“Within Nasa people tend to be overly optimistic and outside of Nasa people tend to be overly sceptical about these big projects,” says Valerie Neal, space historian at the National Air and Space Museum in Washington DC.
“There was never really a strong push to abandon it but there were threats,” she says. “It was very nearly killed by a single vote at one of the committees of the US Congress.”
But there has always been more to the ISS than just another space mission. Its political and diplomatic roles have been just as important as its scientific ambition.
“It is a symbol of what technologically advanced and aspirational nations can do,” says Neal.

April 1971: Salyut 1
The idea of a space station dates back more than a century. It is the logical step for space-faring civilisations between one-off missions to orbit and longer missions to the Moon and Mars. As the Space Age dawned in the 1950s, visionaries such as V2 designer Wernher von Braun plotted out a course that envisaged a permanently occupied orbital station as a staging post for the journey into deep space.
“That was the thinking until 1961,” says Nasa chief historian Bill Barry. “Then President Kennedy says ‘no, we’re going to sprint to the Moon’ and the whole idea of a space station gets put on the back-burner.”
But with the race to the Moon won, Nasa returned to the White House with a plan to build a space station and a reusable shuttle to service it. After almost two years of deliberation, the answer came back.
“The decision was to build the Space Shuttle,” says Barry. “President Nixon realised that they really needed not to kill the space industry and the least expensive option was to build the Space Shuttle.”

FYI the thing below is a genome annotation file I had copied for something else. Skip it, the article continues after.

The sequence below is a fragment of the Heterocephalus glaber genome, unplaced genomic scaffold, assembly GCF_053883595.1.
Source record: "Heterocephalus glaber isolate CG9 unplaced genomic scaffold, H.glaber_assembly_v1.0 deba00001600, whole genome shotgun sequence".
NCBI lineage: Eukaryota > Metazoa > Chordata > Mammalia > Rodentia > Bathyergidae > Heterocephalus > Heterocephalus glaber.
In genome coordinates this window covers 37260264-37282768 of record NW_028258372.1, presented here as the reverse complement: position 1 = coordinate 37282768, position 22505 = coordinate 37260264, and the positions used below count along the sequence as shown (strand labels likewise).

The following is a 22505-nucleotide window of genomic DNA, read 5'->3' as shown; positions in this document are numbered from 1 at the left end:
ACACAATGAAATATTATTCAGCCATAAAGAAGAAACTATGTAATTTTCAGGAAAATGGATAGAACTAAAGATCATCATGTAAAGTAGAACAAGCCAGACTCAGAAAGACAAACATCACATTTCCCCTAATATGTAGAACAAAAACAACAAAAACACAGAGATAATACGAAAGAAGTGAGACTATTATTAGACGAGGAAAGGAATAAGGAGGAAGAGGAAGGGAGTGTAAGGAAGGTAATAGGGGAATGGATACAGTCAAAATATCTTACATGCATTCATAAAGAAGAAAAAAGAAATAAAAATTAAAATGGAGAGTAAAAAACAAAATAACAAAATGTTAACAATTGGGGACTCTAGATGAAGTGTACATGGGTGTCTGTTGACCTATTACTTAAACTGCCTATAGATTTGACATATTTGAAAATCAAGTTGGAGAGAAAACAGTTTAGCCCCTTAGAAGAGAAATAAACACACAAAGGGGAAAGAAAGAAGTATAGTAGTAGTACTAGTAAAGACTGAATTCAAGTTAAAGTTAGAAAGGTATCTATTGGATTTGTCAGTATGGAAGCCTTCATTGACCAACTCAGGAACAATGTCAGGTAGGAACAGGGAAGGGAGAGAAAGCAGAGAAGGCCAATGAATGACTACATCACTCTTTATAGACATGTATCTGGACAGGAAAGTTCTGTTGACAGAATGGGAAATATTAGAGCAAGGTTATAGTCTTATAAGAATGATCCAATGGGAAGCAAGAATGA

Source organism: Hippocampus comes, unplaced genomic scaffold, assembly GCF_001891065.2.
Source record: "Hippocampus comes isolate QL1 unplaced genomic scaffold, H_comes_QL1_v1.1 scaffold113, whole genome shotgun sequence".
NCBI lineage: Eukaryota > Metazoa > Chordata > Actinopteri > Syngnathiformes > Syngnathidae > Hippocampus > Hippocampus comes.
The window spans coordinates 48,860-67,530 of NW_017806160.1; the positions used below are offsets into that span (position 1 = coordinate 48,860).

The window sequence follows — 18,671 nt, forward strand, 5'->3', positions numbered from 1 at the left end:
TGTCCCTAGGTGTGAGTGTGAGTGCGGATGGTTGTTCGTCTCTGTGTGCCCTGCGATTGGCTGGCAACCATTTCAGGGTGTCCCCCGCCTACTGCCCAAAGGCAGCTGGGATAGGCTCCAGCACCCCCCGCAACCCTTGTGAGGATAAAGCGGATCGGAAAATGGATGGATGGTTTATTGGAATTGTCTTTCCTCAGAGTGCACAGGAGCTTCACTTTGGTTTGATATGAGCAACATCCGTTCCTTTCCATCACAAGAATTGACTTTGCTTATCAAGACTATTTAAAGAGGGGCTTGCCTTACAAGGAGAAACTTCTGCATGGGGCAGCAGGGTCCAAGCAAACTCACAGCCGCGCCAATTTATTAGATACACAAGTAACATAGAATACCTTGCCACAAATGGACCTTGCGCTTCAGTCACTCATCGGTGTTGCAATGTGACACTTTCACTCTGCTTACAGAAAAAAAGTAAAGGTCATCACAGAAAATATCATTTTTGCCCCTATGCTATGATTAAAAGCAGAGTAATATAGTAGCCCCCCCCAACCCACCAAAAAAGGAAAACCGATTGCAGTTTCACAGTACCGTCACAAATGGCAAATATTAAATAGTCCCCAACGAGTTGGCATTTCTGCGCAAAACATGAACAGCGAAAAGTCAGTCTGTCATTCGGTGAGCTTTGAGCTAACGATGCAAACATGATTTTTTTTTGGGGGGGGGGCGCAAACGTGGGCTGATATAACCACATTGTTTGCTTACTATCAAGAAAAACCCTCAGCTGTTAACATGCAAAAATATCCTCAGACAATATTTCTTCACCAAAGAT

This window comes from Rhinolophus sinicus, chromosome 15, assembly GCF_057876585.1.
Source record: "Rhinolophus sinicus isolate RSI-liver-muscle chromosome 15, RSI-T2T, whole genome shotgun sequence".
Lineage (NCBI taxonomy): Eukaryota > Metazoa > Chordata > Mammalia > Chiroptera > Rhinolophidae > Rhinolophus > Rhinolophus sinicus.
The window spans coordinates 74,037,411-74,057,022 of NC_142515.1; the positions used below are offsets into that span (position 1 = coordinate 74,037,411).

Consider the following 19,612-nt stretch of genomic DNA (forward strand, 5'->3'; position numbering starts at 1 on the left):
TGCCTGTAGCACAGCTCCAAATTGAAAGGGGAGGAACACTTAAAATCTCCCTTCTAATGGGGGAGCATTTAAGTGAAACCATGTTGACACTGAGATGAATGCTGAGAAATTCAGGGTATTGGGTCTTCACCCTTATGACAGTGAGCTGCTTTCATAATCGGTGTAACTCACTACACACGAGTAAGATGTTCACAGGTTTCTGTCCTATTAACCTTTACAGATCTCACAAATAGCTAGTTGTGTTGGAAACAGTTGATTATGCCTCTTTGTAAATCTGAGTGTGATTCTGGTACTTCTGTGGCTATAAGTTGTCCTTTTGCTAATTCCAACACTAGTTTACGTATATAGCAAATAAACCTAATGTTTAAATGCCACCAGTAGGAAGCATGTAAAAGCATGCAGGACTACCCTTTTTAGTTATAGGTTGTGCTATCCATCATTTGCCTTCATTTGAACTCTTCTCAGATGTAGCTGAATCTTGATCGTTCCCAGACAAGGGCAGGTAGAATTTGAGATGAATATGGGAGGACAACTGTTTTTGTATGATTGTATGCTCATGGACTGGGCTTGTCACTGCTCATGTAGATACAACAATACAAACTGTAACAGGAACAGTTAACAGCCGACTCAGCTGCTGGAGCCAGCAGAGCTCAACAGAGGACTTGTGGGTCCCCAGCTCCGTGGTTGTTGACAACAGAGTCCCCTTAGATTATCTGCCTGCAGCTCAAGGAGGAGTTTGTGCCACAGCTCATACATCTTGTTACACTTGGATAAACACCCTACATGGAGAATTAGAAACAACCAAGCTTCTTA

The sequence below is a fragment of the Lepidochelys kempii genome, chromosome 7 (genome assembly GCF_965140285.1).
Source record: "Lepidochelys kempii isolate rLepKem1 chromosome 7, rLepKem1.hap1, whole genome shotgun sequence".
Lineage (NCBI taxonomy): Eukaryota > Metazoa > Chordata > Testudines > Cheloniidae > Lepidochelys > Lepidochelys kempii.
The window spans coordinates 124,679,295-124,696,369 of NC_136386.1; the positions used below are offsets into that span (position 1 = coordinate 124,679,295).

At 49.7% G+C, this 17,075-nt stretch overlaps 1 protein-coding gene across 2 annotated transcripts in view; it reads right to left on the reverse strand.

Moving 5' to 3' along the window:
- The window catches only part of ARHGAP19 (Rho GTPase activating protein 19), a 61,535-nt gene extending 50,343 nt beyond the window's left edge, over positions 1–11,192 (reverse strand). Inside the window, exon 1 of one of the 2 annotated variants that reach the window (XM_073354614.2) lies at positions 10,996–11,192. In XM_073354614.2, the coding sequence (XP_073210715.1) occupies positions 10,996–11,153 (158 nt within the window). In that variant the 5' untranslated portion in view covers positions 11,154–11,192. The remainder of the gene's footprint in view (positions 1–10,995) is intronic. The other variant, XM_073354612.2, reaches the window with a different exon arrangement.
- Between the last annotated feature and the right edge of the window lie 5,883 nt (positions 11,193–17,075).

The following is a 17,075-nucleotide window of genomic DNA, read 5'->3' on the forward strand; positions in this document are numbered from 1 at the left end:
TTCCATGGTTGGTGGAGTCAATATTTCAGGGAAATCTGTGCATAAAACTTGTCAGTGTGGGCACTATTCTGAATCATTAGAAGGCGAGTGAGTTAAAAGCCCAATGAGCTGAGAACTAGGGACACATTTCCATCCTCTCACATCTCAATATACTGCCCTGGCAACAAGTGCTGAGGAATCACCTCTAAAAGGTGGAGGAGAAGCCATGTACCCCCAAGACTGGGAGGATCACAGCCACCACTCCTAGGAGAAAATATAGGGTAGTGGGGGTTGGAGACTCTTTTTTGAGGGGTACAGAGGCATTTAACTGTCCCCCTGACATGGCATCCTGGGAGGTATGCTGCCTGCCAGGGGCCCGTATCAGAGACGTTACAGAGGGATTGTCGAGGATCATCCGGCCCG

There was an obvious flaw in this plan: there was little point in having the shuttle without a space station.
The Soviet Union, meanwhile, saw an opportunity. “They had a very energetic programme to beat the Americans to the Moon,” says Barry. “They didn’t want to admit that in public so their answer was, ‘We were planning to build a space station all along’.”
While the US continued its Apollo Moon missions to dwindling public interest, on 19 April 1971 the Soviets launched Salyut 1 – the world’s first space station. Two months later a three-man crew docked and took up residence above the Earth. The cosmonauts spent three weeks living and working in the 20-metre-long cylinder, setting a new space duration record.
On 29 June, the three cosmonauts boarded their Soyuz spacecraft for the return to Earth. But during re-entry into the Earth’s atmosphere a faulty valve opened, sucking the air out of the capsule. Without spacesuits, the crew were killed in seconds. The first anyone knew of the tragedy was when ground support staff opened the spacecraft hatch.

May 1973: Skylab